What is healthcare-associated pneumonia, and how should it be treated?

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Purpose of review

In contrast to patients at risk for hospital-acquired pneumonia or mechanically ventilated patients at risk for ventilator-associated pneumonia, healthcare-associated pneumonia is a relatively new clinical entity that includes a spectrum of adult patients who have close association with acute care hospitals or reside in chronic care settings that increase their risk for pneumonia caused by multi-drug-resistant bacteria. Multi-drug-resistant pathogens include methicillin-resistant Staphylococcus aureus and Gram-negative bacilli, such as Pseudomonas aeruginosa, extended-spectrum β-lactamase-producing Klebsiella pneumoniae, and Acinetobacter species. New guidelines for the management and prevention of hospital-acquired pneumonia, ventilator-associated pneumonia and healthcare-associated pneumonia from the American Thoracic Society and the Infectious Diseases Society of America were published in 2005 and are highlighted in this article.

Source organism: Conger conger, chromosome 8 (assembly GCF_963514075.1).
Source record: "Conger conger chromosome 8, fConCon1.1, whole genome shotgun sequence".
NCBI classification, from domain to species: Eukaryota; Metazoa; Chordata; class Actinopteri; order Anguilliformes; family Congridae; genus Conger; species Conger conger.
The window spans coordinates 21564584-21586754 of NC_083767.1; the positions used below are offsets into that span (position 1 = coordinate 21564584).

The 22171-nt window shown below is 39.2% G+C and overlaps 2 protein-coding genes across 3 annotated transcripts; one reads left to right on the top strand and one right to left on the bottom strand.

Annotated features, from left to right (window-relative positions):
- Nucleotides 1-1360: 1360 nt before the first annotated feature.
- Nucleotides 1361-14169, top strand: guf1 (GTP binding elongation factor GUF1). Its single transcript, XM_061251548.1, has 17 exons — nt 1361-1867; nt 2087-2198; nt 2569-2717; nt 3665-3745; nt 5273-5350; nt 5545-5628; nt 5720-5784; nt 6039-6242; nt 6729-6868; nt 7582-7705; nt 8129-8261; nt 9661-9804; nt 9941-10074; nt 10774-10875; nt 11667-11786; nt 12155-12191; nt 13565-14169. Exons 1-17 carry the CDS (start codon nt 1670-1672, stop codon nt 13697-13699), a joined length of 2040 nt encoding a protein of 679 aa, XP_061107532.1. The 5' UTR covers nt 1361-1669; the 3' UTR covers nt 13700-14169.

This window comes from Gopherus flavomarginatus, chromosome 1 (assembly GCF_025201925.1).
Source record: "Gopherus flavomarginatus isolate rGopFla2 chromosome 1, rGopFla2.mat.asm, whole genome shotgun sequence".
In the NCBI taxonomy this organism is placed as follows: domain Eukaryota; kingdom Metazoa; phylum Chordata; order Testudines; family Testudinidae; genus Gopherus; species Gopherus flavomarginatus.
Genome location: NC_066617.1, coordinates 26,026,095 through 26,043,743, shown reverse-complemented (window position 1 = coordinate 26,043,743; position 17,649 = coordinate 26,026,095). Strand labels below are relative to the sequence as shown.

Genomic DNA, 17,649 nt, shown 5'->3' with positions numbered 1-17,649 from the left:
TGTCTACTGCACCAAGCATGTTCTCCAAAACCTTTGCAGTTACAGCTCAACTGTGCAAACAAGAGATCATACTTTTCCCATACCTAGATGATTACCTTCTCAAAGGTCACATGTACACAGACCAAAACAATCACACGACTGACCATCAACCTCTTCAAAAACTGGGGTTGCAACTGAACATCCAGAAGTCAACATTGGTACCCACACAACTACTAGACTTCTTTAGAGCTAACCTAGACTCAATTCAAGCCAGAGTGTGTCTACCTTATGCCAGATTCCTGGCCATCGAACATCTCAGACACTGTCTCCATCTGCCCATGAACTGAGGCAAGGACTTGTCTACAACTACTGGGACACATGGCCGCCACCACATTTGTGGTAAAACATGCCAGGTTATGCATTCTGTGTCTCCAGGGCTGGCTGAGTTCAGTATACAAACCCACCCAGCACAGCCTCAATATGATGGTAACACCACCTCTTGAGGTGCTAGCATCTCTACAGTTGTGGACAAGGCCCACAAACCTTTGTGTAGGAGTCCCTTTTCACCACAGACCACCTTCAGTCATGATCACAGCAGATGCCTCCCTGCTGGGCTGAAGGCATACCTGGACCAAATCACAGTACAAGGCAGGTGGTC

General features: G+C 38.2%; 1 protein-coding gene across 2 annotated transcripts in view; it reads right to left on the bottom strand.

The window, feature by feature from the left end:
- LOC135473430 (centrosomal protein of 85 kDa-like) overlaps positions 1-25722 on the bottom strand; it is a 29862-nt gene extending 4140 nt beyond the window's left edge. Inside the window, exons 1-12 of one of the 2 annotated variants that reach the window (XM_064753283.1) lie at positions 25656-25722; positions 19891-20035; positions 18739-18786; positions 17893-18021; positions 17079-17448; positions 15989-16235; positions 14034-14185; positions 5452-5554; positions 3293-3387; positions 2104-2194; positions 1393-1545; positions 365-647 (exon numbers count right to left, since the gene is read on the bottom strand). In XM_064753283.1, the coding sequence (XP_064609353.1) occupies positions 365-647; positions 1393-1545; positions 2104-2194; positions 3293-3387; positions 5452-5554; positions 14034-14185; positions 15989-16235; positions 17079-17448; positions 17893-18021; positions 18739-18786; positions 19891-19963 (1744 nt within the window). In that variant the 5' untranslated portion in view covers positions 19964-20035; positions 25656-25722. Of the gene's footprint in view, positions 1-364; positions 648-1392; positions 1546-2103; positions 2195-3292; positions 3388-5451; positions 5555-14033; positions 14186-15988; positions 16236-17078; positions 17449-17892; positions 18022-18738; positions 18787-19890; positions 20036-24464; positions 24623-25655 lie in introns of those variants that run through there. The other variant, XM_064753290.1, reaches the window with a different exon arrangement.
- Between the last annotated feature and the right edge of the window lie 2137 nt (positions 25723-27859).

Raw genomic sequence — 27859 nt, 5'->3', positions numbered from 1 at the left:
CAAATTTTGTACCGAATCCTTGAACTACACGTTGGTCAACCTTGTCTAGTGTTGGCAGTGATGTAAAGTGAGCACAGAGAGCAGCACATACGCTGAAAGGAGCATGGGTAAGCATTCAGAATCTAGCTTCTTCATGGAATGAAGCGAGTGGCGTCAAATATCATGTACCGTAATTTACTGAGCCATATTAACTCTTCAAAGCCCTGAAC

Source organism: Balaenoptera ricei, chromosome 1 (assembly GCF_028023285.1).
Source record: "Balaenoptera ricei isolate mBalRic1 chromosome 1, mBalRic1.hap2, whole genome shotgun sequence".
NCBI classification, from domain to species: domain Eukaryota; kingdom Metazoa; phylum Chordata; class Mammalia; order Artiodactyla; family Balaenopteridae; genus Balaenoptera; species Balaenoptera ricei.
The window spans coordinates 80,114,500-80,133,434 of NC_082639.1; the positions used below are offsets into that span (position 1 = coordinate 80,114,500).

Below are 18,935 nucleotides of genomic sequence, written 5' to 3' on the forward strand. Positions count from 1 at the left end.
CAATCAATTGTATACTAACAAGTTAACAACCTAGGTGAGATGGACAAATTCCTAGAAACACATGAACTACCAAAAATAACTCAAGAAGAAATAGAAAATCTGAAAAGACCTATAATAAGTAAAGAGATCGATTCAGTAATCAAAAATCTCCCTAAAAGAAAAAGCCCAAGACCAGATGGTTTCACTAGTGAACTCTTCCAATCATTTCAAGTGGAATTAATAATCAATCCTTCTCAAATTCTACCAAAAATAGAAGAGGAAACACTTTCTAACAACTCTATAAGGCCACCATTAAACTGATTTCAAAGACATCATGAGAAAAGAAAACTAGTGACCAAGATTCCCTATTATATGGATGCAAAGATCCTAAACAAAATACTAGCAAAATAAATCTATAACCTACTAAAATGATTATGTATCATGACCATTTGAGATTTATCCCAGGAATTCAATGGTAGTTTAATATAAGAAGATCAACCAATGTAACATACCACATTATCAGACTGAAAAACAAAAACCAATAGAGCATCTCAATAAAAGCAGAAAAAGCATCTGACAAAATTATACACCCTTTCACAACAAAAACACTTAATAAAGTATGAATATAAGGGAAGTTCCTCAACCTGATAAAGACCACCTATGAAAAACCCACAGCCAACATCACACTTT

Recent findings

Recent data indicate that types of multi-drug-resistant pathogens may vary in different healthcare settings, and that individuals infected with multi-drug-resistant pathogens are more likely to receive inappropriate initial antibiotic therapy, which may result in poorer outcomes in terms of patient morbidity, mortality and increased length of hospital stay.


This review highlights key points in the new recommendations and principles for initiating, de-escalating and stopping antibiotic therapy in individuals with healthcare-associated pneumonia. Widespread implementation of these guidelines is needed in healthcare institutions in order to reduce patient morbidity, mortality, and healthcare costs.

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